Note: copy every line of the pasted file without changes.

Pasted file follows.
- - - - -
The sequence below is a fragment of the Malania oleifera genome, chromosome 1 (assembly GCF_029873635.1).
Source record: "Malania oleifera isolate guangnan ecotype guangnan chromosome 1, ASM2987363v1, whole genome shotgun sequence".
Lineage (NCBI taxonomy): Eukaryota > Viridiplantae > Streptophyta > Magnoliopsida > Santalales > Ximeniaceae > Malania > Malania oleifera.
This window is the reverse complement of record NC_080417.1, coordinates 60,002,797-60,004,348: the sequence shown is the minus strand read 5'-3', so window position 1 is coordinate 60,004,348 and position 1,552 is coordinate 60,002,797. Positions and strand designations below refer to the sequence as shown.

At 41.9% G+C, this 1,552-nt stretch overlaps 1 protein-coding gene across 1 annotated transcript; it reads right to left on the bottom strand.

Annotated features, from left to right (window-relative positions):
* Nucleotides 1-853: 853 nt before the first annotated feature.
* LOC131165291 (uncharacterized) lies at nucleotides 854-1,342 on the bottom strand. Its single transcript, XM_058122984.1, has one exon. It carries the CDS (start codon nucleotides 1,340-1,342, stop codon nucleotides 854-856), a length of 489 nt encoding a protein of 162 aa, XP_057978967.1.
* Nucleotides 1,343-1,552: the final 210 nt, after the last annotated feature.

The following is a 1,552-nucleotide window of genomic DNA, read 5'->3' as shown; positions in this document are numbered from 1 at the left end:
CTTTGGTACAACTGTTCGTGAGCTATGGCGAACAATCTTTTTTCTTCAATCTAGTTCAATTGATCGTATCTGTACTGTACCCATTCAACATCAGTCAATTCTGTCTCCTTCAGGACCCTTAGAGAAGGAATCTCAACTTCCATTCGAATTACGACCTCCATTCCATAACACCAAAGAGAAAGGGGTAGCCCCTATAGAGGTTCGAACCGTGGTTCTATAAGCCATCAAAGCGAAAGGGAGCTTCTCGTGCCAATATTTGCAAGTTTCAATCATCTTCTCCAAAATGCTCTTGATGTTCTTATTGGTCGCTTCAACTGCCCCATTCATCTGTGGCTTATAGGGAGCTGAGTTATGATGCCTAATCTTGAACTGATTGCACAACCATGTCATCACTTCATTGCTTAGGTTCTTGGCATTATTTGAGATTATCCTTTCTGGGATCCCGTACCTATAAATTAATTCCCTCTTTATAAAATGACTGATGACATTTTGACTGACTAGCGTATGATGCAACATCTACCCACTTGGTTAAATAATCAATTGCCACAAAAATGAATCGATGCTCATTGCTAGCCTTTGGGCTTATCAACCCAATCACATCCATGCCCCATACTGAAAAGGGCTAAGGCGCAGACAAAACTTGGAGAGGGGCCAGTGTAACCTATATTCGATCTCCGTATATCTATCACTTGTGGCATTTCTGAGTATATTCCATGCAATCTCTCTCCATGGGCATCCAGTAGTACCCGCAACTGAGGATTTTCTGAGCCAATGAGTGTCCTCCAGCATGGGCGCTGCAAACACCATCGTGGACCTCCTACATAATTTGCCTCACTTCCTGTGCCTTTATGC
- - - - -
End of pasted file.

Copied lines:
The sequence below is a fragment of the Malania oleifera genome, chromosome 1 (assembly GCF_029873635.1).
Source record: "Malania oleifera isolate guangnan ecotype guangnan chromosome 1, ASM2987363v1, whole genome shotgun sequence".
Lineage (NCBI taxonomy): Eukaryota > Viridiplantae > Streptophyta > Magnoliopsida > Santalales > Ximeniaceae > Malania > Malania oleifera.
This window is the reverse complement of record NC_080417.1, coordinates 60,002,797-60,004,348: the sequence shown is the minus strand read 5'-3', so window position 1 is coordinate 60,004,348 and position 1,552 is coordinate 60,002,797. Positions and strand designations below refer to the sequence as shown.

At 41.9% G+C, this 1,552-nt stretch overlaps 1 protein-coding gene across 1 annotated transcript; it reads right to left on the bottom strand.

Annotated features, from left to right (window-relative positions):
* Nucleotides 1-853: 853 nt before the first annotated feature.
* LOC131165291 (uncharacterized) lies at nucleotides 854-1,342 on the bottom strand. Its single transcript, XM_058122984.1, has one exon. It carries the CDS (start codon nucleotides 1,340-1,342, stop codon nucleotides 854-856), a length of 489 nt encoding a protein of 162 aa, XP_057978967.1.
* Nucleotides 1,343-1,552: the final 210 nt, after the last annotated feature.

The following is a 1,552-nucleotide window of genomic DNA, read 5'->3' as shown; positions in this document are numbered from 1 at the left end:
CTTTGGTACAACTGTTCGTGAGCTATGGCGAACAATCTTTTTTCTTCAATCTAGTTCAATTGATCGTATCTGTACTGTACCCATTCAACATCAGTCAATTCTGTCTCCTTCAGGACCCTTAGAGAAGGAATCTCAACTTCCATTCGAATTACGACCTCCATTCCATAACACCAAAGAGAAAGGGGTAGCCCCTATAGAGGTTCGAACCGTGGTTCTATAAGCCATCAAAGCGAAAGGGAGCTTCTCGTGCCAATATTTGCAAGTTTCAATCATCTTCTCCAAAATGCTCTTGATGTTCTTATTGGTCGCTTCAACTGCCCCATTCATCTGTGGCTTATAGGGAGCTGAGTTATGATGCCTAATCTTGAACTGATTGCACAACCATGTCATCACTTCATTGCTTAGGTTCTTGGCATTATTTGAGATTATCCTTTCTGGGATCCCGTACCTATAAATTAATTCCCTCTTTATAAAATGACTGATGACATTTTGACTGACTAGCGTATGATGCAACATCTACCCACTTGGTTAAATAATCAATTGCCACAAAAATGAATCGATGCTCATTGCTAGCCTTTGGGCTTATCAACCCAATCACATCCATGCCCCATACTGAAAAGGGCTAAGGCGCAGACAAAACTTGGAGAGGGGCCAGTGTAACCTATATTCGATCTCCGTATATCTATCACTTGTGGCATTTCTGAGTATATTCCATGCAATCTCTCTCCATGGGCATCCAGTAGTACCCGCAACTGAGGATTTTCTGAGCCAATGAGTGTCCTCCAGCATGGGCGCTGCAAACACCATCGTGGACCTCCTACATAATTTGCCTCACTTCCTGTGCCTTTATGC